Call to walk the talk

February 10, 2018

This Tuesday will mark 10 years since Kevin Rudd made a formal apology in the Federal Parliament for the grief, suffering and loss past governments bestowed upon indigenous Australians.

As is tradition, Shepparton will honour the Stolen Generations at its annual apology breakfast, this year reflecting on what has been achieved in the 10 years since the iconic speech.

Reconciliation Group Shepparton co-convener Dierdre Robertson, who helps organise the event each year, said the apology had been a defining moment in Australia’s history, but as each year went by, Aboriginals and the wider community were reminded of how little change had actually occurred.

The apology gave a truth to what families and the community had suffered at the hands of the governments, and a promise that things would improve.

‘‘There was so much promise because it was an apology but also a commitment to work together for a better future for all Australians,’’ Ms Robertson said.

‘‘But what we have found in the last decade is that it’s easy to say these fine words, but of course the proof is in the pudding and you have to walk the talk to make a difference.

‘‘So now, when you look at the results, it has been very dismal.’’

The Close the Gap Statement of Intent was signed by then Prime Minister Kevin Rudd and Opposition leader Brendan Nelson in 2008.

The statement, which came shortly after the National Apology to the Stolen Generations, was to be the start of a true partnership to bring about real and sustained change.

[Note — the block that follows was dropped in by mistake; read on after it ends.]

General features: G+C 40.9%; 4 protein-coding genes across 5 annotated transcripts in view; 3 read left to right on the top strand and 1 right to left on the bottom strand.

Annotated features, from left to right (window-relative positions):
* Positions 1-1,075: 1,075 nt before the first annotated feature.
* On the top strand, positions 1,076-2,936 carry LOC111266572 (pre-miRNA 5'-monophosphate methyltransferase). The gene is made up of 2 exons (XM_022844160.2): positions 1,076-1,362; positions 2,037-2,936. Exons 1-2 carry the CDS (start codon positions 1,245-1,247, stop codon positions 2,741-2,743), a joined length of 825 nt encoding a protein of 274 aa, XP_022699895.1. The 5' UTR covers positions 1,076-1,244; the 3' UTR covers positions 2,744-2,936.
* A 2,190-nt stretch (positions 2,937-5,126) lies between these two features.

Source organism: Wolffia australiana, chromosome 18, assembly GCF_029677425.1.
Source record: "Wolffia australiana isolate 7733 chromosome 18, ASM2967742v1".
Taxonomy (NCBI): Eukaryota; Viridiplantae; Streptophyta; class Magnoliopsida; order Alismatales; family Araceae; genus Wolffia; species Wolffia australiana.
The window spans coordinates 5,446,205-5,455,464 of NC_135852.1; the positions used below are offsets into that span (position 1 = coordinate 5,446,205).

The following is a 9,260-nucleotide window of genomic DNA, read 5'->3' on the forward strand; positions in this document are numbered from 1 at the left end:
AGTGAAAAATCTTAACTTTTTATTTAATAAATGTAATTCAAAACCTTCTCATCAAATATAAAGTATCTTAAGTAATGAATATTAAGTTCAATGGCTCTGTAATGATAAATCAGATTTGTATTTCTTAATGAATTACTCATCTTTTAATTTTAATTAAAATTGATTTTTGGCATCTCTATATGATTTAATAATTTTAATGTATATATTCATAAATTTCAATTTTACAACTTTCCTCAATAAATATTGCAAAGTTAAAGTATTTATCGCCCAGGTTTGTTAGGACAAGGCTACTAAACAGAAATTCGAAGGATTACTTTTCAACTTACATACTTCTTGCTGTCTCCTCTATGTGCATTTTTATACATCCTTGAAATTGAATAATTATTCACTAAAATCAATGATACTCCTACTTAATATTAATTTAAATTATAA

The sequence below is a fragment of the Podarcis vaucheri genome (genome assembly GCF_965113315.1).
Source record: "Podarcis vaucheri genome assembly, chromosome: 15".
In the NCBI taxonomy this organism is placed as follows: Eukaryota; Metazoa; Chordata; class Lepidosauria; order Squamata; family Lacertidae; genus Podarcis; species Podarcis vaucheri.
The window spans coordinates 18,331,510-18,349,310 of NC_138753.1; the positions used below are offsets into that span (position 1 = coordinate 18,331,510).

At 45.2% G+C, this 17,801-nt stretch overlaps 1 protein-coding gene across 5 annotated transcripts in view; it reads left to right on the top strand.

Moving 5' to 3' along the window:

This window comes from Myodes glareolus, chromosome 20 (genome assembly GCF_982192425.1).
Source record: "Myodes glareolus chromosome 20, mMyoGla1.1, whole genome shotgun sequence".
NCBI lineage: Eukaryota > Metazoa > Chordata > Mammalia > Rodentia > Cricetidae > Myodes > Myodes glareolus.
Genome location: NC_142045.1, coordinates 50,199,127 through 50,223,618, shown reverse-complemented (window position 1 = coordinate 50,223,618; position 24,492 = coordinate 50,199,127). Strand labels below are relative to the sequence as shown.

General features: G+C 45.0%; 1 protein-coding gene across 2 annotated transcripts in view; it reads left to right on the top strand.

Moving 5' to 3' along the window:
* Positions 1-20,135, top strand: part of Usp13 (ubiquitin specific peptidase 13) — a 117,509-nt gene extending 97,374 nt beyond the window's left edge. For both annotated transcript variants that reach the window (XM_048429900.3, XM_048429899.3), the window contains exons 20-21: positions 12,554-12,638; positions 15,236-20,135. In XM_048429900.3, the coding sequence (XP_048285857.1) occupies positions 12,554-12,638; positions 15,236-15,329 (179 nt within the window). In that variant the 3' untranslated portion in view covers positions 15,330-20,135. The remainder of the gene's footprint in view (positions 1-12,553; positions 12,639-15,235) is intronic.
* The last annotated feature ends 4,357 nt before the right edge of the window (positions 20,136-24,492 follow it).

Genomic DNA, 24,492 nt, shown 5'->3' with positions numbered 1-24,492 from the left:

The subsequent Closing the Gap Strategy, launched in 2009, was to be the vehicle that would deliver that change.

In attendance were Renai Dean and Fran Smullen, who were Shepparton co-conveners at the time.

The women will this year be speaking at the Shepparton breakfast, where they will reflect on the past 10 years, and what changes must be made going into the future.

The ceremony will be attended by the region’s primary and secondary students, ASHE students, the mayor and councillors and Aboriginal elders.

A reading of the apology will be conducted by McGuire College students Marwa Admed and Nini Jumapili, and guest Christopher Walker will make a speech to mark the day.

The greater Shepparton community is invited to attend the event on Tuesday, February 13, at the Queen’s Gardens in Shepparton. Guests must register and arrive at the event at 7.45am for an 8am start.

For more information, phone Dierdre Robertson on 58216600.

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